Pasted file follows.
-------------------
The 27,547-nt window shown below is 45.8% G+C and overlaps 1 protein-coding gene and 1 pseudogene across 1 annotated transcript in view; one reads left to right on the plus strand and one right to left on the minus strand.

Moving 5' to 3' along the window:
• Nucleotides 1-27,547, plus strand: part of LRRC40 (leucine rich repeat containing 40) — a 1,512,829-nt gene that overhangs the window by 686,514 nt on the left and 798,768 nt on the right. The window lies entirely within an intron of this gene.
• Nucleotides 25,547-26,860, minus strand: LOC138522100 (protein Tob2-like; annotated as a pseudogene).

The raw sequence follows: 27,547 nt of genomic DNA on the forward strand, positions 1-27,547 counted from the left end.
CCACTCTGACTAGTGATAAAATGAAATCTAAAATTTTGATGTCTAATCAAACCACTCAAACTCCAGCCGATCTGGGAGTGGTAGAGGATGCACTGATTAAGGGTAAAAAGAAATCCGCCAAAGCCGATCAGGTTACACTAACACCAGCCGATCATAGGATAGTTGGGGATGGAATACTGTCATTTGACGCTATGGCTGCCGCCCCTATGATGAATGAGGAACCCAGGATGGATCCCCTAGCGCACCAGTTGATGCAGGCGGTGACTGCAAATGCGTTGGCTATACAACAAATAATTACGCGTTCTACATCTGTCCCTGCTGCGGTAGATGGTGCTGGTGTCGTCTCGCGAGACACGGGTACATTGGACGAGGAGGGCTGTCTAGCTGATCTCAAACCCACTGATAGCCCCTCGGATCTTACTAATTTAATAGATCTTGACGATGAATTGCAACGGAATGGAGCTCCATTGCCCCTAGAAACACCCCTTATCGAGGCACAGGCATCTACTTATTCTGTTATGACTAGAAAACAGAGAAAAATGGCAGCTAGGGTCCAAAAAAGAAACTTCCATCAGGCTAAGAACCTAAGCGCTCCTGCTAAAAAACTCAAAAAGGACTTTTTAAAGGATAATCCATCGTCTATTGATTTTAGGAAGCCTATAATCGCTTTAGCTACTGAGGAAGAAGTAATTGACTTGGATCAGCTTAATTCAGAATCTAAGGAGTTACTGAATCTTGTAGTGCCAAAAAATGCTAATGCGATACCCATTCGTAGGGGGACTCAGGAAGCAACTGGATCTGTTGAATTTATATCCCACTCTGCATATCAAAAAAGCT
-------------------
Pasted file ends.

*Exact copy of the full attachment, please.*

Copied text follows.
The 27,547-nt window shown below is 45.8% G+C and overlaps 1 protein-coding gene and 1 pseudogene across 1 annotated transcript in view; one reads left to right on the plus strand and one right to left on the minus strand.

Moving 5' to 3' along the window:
• Nucleotides 1-27,547, plus strand: part of LRRC40 (leucine rich repeat containing 40) — a 1,512,829-nt gene that overhangs the window by 686,514 nt on the left and 798,768 nt on the right. The window lies entirely within an intron of this gene.
• Nucleotides 25,547-26,860, minus strand: LOC138522100 (protein Tob2-like; annotated as a pseudogene).

The raw sequence follows: 27,547 nt of genomic DNA on the forward strand, positions 1-27,547 counted from the left end.
CCACTCTGACTAGTGATAAAATGAAATCTAAAATTTTGATGTCTAATCAAACCACTCAAACTCCAGCCGATCTGGGAGTGGTAGAGGATGCACTGATTAAGGGTAAAAAGAAATCCGCCAAAGCCGATCAGGTTACACTAACACCAGCCGATCATAGGATAGTTGGGGATGGAATACTGTCATTTGACGCTATGGCTGCCGCCCCTATGATGAATGAGGAACCCAGGATGGATCCCCTAGCGCACCAGTTGATGCAGGCGGTGACTGCAAATGCGTTGGCTATACAACAAATAATTACGCGTTCTACATCTGTCCCTGCTGCGGTAGATGGTGCTGGTGTCGTCTCGCGAGACACGGGTACATTGGACGAGGAGGGCTGTCTAGCTGATCTCAAACCCACTGATAGCCCCTCGGATCTTACTAATTTAATAGATCTTGACGATGAATTGCAACGGAATGGAGCTCCATTGCCCCTAGAAACACCCCTTATCGAGGCACAGGCATCTACTTATTCTGTTATGACTAGAAAACAGAGAAAAATGGCAGCTAGGGTCCAAAAAAGAAACTTCCATCAGGCTAAGAACCTAAGCGCTCCTGCTAAAAAACTCAAAAAGGACTTTTTAAAGGATAATCCATCGTCTATTGATTTTAGGAAGCCTATAATCGCTTTAGCTACTGAGGAAGAAGTAATTGACTTGGATCAGCTTAATTCAGAATCTAAGGAGTTACTGAATCTTGTAGTGCCAAAAAATGCTAATGCGATACCCATTCGTAGGGGGACTCAGGAAGCAACTGGATCTGTTGAATTTATATCCCACTCTGCATATCAAAAAAGCT